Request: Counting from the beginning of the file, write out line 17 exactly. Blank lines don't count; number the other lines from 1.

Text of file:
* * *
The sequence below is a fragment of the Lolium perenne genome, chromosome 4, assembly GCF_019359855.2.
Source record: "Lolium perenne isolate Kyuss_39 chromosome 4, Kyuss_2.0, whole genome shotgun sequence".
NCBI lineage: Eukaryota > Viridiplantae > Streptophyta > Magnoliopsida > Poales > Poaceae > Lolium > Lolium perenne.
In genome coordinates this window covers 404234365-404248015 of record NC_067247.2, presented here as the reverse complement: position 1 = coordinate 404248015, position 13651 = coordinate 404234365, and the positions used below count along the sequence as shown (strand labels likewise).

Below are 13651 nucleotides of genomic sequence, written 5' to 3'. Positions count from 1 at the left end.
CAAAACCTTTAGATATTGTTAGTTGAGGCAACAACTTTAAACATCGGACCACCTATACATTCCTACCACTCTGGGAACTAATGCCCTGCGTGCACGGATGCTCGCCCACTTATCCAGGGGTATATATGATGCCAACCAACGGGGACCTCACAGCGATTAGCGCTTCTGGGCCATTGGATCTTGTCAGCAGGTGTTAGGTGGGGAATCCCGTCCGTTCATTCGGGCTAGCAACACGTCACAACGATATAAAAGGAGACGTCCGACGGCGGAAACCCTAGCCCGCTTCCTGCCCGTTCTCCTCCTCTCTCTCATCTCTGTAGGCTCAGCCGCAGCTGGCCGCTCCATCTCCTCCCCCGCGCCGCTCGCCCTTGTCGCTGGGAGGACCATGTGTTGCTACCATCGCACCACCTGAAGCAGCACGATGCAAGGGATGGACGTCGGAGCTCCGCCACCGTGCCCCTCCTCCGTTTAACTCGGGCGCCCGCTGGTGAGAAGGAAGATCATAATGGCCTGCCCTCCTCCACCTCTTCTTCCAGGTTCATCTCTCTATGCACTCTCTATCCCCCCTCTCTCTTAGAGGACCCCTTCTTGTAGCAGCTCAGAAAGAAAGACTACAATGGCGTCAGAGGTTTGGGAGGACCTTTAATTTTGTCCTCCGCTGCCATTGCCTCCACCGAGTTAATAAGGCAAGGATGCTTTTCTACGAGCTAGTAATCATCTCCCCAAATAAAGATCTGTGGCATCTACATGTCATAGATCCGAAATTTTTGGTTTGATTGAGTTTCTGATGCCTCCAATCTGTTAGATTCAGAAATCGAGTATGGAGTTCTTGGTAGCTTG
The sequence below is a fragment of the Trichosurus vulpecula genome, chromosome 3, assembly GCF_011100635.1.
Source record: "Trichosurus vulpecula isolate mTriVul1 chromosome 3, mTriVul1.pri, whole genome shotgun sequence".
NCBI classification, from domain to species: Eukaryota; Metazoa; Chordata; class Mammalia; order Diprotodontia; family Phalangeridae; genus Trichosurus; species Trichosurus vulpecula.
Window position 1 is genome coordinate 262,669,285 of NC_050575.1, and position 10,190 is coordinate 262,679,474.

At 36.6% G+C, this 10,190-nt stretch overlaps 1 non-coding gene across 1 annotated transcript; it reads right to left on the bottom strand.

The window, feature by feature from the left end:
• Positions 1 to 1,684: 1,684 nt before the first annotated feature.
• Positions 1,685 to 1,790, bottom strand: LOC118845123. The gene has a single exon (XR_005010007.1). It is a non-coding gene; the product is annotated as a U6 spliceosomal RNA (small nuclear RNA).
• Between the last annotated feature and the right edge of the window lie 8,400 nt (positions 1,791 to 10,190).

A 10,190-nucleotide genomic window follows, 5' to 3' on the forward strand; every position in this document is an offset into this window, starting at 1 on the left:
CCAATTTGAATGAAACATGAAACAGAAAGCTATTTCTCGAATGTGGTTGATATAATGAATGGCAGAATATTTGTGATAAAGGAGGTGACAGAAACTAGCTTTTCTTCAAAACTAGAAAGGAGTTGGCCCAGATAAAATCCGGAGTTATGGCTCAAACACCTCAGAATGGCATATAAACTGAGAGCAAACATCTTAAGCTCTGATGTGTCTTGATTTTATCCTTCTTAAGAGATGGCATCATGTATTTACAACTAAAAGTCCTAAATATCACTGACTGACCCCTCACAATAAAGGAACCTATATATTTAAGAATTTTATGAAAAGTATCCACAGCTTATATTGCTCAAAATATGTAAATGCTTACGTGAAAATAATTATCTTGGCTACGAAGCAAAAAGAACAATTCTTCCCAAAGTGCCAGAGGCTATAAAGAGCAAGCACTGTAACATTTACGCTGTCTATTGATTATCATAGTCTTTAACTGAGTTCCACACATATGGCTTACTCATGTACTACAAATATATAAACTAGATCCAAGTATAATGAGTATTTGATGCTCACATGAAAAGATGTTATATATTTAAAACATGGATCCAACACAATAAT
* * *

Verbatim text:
CCAATTTGAATGAAACATGAAACAGAAAGCTATTTCTCGAATGTGGTTGATATAATGAATGGCAGAATATTTGTGATAAAGGAGGTGACAGAAACTAGCTTTTCTTCAAAACTAGAAAGGAGTTGGCCCAGATAAAATCCGGAGTTATGGCTCAAACACCTCAGAATGGCATATAAACTGAGAGCAAACATCTTAAGCTCTGATGTGTCTTGATTTTATCCTTCTTAAGAGATGGCATCATGTATTTACAACTAAAAGTCCTAAATATCACTGACTGACCCCTCACAATAAAGGAACCTATATATTTAAGAATTTTATGAAAAGTATCCACAGCTTATATTGCTCAAAATATGTAAATGCTTACGTGAAAATAATTATCTTGGCTACGAAGCAAAAAGAACAATTCTTCCCAAAGTGCCAGAGGCTATAAAGAGCAAGCACTGTAACATTTACGCTGTCTATTGATTATCATAGTCTTTAACTGAGTTCCACACATATGGCTTACTCATGTACTACAAATATATAAACTAGATCCAAGTATAATGAGTATTTGATGCTCACATGAAAAGATGTTATATATTTAAAACATGGATCCAACACAATAAT